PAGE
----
confidence it seems finally to have ignited a political tide for change
that had long seemed incombustible.
Has the CAP met its match?
Everyone has been saying for years that the Common Agricultural Policy
(CAP) is unsustainable. It already consumes US$36 billion per year.
And that the entry of a raft of new member states from Central and Eastern
Europe will compel change. Countries like Poland are such big agricultural
producers the subsidies they would be entitled to under current rules
would break the bank. But thus far, attempts to pare back the excesses
have made heavy weather of it. The Germans tried, during their Presidency
in the first six months of 1999, but met stout opposition, especially
Now, the climate of general alarm seems to have undermined the CAP’s
foundations in a way that the laser beams of economic rationality have
never been able to. And leading the fray are three female ministers
of agriculture from northern Europe - Margareta
Winberg from Sweden, Ritt Bjerregaard
from Denmark and Renate Künaste from
Germany, the last, a Green Party minister catapulted into office by
the discovery of mad cow disease in Germany and the resignation of her
All three seem determined to take ‘green’ seccateurs to the CAP. The
case for reform is being argued on ecological rather than fiscal grounds,
and in the climate of public alarm, the message seems to have fallen
on fertile ground. Certainly, these Ministers seem to be determined
to change the shape of European agriculture. Sweden has already adopted
a target of converting 20% of its arable land to organic production
systems by 2005. The German minister has similar plans. With Sweden
currently holding the Presidency of the EU, the issue is going to be
kept to the fore. But let’s not get too excited about the prospect for
change. France has already signalled that it will not consider any fundamental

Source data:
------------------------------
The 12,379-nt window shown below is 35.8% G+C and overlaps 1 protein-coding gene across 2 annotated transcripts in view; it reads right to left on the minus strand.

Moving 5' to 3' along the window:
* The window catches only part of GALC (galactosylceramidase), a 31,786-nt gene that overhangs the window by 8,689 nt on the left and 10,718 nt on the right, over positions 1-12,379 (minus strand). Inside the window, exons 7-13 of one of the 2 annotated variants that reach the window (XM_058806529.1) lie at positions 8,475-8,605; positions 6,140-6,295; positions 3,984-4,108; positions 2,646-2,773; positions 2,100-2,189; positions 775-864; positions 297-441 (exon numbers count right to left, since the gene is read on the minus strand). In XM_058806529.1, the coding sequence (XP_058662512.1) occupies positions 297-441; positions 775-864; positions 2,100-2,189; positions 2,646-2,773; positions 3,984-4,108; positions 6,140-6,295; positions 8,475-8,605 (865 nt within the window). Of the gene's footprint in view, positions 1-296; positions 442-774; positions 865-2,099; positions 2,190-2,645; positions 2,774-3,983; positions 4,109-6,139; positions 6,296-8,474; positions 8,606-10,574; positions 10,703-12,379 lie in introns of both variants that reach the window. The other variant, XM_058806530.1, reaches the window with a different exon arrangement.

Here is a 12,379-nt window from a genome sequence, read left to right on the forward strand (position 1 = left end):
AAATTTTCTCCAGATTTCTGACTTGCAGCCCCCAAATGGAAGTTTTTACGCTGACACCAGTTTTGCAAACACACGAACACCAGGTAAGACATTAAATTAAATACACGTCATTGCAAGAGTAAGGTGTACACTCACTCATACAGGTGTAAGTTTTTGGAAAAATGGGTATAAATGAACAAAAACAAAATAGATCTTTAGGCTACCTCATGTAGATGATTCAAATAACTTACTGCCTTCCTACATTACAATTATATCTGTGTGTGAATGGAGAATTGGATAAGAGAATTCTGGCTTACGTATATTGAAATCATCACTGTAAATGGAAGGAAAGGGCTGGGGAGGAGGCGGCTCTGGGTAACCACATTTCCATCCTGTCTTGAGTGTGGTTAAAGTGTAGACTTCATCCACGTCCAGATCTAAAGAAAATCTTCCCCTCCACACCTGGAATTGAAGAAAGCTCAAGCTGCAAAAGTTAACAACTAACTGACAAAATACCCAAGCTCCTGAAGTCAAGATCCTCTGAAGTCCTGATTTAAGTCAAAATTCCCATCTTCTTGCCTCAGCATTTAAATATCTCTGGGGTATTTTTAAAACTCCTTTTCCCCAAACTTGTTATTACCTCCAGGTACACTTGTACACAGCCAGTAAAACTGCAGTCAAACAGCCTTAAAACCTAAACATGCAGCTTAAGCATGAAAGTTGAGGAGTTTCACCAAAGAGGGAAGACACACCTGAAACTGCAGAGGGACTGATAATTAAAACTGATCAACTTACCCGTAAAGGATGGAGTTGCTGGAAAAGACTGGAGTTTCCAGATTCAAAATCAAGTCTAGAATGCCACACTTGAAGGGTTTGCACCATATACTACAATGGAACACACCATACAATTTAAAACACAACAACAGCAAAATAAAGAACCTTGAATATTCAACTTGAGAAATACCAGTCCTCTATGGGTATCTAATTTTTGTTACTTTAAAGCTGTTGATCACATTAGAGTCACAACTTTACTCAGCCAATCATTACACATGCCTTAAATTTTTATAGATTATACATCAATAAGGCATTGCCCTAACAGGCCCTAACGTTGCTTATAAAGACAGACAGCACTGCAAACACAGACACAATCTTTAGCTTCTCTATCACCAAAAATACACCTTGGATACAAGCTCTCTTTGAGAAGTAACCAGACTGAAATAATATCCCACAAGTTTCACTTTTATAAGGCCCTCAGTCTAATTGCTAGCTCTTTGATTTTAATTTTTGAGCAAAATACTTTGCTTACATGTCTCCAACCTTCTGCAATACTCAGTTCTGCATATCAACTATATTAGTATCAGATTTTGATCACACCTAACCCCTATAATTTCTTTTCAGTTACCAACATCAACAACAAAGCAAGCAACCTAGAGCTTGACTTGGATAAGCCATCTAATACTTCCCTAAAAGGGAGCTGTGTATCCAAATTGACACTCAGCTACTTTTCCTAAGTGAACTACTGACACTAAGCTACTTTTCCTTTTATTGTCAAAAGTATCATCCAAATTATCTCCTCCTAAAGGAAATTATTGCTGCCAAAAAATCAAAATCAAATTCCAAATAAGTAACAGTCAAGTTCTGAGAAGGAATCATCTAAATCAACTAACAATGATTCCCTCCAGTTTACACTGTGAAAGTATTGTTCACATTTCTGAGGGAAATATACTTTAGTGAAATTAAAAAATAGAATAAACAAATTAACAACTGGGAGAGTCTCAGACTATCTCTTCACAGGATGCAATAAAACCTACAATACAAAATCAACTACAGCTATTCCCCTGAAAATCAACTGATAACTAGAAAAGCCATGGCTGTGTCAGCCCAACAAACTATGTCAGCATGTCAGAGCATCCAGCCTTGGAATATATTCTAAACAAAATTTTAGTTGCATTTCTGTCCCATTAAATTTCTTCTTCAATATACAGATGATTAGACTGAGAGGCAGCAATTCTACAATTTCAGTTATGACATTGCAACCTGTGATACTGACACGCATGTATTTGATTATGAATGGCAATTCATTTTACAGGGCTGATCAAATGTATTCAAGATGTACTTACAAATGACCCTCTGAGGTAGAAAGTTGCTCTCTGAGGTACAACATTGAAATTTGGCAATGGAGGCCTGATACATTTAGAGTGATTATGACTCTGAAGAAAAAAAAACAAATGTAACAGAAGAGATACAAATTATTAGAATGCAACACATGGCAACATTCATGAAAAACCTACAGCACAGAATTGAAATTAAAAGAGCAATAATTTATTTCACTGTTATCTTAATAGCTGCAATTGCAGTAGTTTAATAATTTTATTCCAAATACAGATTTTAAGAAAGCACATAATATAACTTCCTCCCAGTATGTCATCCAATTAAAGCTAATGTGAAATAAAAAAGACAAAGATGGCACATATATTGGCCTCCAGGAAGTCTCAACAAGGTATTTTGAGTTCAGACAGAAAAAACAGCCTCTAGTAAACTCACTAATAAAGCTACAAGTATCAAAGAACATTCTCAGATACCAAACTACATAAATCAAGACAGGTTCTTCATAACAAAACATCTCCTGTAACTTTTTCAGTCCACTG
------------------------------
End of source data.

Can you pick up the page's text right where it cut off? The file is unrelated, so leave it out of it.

reform of the CAP until after the 2002 Presidential elections. This
apparently ‘set-in-concrete’ position has wider ramifications than CAP.
It affects the prospect of a launch of the trade round later this year.
So clean green, ever-so-remote New Zealand suddenly falls on its
Would that things were so simple. It would be hard to think of a more
complex tangle of prejudices, unknowns and conflicting agendas than
that facing an agricultural exporter like New Zealand. Upton-on-line
has come close to a neural melt-down trying to sort the strands out
for readers. And he is no expert. But here are a few thoughts.
If the world was a simple place…
It often helps to start (as economists habitually do) with the world
as it exists only in theory. Suppose there was free trade in agricultural
products (subject to sanitary and phytosanitary controls). A collapse
in consumer confidence in any product would provide a market opportunity
for the producers of alternative products that could provide the reassurance
that was lacking.
So in Europe’s case, New Zealand producers would look at the ways in
which they could differentiate their products and expand their market
share. So, making appropriate judgements about not being seen to make
tasteless capital out of others’ misfortunes, you might expect New Zealand
exporters to reinforce the environmentally and consumer friendly properties
of their own products (assuming they could verify them – in itself a
very interesting question: more of that later).
But how about the world as it really is?
Needless to say, things could scarcely be more different. The trade
in agricultural products would have to be the most politicised market
there is – and nowhere more so than in Europe. The simple expedient
of expanding market share is, to start with, impossible. As every New
Zealander has learnt by the age of 10, Europe has tied itself – and
everyone else – in knots designed to protect European farmers at the
expense of all other producers and at the expense of its own consumers
and taxpayers. If anyone thinks farmers captured the NZ National Party,
take a look at Brussels.
Depending on the product, non-European producers face a bewildering
array of quotas and tariffs. New Zealand’s celebrated butter deal with
the EU imposes a mere 67% tariff. (The out-of-quota rate is a more muscular
146%). We get luckier on sheep meat – a large quota – 226,700 tonnes
or 70% of the total imported into the EU – with zero tariff. But out-of-quota
the sledge-hammer comes down with 50% or more - just in case anyone
gets too successful.
But even within these straight-jackets, there are sensitivities about